Training is key to attract Emiratis, say employers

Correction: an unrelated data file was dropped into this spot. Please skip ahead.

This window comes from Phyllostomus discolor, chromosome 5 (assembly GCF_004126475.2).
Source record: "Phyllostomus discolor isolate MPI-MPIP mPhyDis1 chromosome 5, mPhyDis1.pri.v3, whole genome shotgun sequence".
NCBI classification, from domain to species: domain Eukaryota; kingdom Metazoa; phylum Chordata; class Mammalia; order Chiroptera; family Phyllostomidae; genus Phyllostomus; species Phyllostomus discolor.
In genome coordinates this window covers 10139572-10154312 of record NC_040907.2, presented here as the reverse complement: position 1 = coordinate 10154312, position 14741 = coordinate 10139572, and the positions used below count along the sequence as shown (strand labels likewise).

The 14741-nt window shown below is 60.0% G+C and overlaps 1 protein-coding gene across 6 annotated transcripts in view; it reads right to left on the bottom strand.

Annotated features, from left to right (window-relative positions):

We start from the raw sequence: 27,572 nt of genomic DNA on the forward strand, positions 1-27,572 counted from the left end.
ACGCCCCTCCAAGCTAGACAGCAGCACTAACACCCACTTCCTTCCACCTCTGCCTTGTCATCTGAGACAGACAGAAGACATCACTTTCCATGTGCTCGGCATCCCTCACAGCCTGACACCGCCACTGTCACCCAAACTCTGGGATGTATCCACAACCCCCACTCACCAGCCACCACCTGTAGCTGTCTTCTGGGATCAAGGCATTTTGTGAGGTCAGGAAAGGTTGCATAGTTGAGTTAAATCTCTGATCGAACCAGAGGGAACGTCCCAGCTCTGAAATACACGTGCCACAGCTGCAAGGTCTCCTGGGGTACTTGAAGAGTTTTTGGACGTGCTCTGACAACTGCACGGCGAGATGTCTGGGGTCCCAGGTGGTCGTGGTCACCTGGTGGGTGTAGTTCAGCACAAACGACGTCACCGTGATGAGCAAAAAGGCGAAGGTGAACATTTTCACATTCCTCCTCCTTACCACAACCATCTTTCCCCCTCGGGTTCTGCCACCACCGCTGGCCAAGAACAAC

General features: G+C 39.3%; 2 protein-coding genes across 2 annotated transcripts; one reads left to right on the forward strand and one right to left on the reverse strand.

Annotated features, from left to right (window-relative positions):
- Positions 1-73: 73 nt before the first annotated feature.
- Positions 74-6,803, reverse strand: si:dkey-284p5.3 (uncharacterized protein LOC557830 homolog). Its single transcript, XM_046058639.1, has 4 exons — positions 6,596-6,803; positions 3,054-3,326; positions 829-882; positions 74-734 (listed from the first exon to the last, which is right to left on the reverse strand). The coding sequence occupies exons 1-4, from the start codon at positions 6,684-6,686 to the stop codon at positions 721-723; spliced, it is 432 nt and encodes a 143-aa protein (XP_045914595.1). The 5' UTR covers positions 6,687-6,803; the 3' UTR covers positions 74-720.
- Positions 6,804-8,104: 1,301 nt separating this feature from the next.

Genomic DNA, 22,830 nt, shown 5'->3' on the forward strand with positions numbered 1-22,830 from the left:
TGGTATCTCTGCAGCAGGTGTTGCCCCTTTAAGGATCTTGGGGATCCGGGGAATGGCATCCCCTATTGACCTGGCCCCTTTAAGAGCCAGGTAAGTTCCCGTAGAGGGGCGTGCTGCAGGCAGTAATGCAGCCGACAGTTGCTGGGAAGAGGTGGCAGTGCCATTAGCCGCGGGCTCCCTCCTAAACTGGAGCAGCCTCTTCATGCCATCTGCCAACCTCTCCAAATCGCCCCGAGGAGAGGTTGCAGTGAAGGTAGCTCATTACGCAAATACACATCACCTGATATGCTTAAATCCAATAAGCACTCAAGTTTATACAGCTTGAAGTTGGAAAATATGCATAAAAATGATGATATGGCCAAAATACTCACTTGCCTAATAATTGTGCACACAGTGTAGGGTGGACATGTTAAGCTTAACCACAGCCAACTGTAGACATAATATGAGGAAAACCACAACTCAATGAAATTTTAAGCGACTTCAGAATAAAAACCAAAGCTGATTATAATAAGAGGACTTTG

Training is key to attract Emiratis, say employers Sarah Young / 2 May 2013 Training and career paths are the keys to attracting the new generation of Emirati workers, say employers. Speaking at Careers UAE 2013, du senior vice-president of human resources and shared services Yaser Obaid said the company would recruit 60 UAE nationals, including 30 for its Fujairah customer service centre, this year. However, it was still a challenge to find qualified Emiratis, he said.   The company’s strategy had moved from just targeting recent graduates to finding people with potential, assessing them in-house, and then training them. Another challenge was Emirati workers’ lack of international exposure, which du was trying to combat by outsourcing employees to other international partners, as far away as China. The new generation were much more open to these opportunities, and were much more ambitious, than Emiratis had been 10 years ago, he said. du offers an 18-month ‘Masar Challenge’ development programme, comprising training, team-building, seminars with business leaders, a personal coach, and on-job rotations to gain experience. Jobseekers at the Careers UAE exhibition at the Dubai World Trade Centre. — KT photo by Rahul Gajjar Emiratis make up 32 per cent of the du workforce, and the company aims to increase the number by three per cent each year. About 40 per cent of higher management are Emiratis. Obaid said private companies needed to take the issue of Emiratisation more seriously and up their efforts to attract locals or they would continue to stay away, he said. Suhail bin Tarraf, chief executive officer of Tanfeeth, an onshore shared-services organisation, said talent development was key to building the next generation of UAE leaders. This was the company’s first year at Careers UAE, in an attempt to gain “access to a pipeline of future leaders from the region, which we can develop through our in-house training and development programmes”, he said. Tanfeeth offers more than 50 training programmes. Senior projects manager at the Private Office of Shaikh Majid bin Mohammed bin Rashid Al Maktoum, Chairman of Dubai Culture and Arts Authority, Fatma Ebrahim Ahmed agreed it was often a major challenge for orgnaisations to find qualified locals, which was why the office launched the Shaikh Majid bin Mohammed UAE Nationals Training Initiative. Ninety per cent of companies taking part in the initiative, which provides 200 nationals with three-months supervised work experience, were from the private sector. “We’re trying to make Emiratis get used to the private sector, because the new Dubai is going in this direction of ‘work, work, work, sleep, work’. It won’t be sustainable if they don’t… The UAE is moving very fast towards international (standards) so we should have qualified Emiratis who know how to deal with these fast-paced environments.” Jobseeker Aamer Al Tenaiji from Ras Al Khaimah studied communication engineering and wanted to work with the Ministry of Education. He said he wanted to work in the public sector for 10 years, and then switch to private. This experience would give him good training, and set him up with better working relationships with authorities when he was working for a private company, he said. However, Massoma Hassan Abdullah, vice-president for Emiratisation at Emirates Airlines, said the company had been impressed with the number of qualified jobseekers and the 400 applications received, on day one of the event. Taylor Scott International

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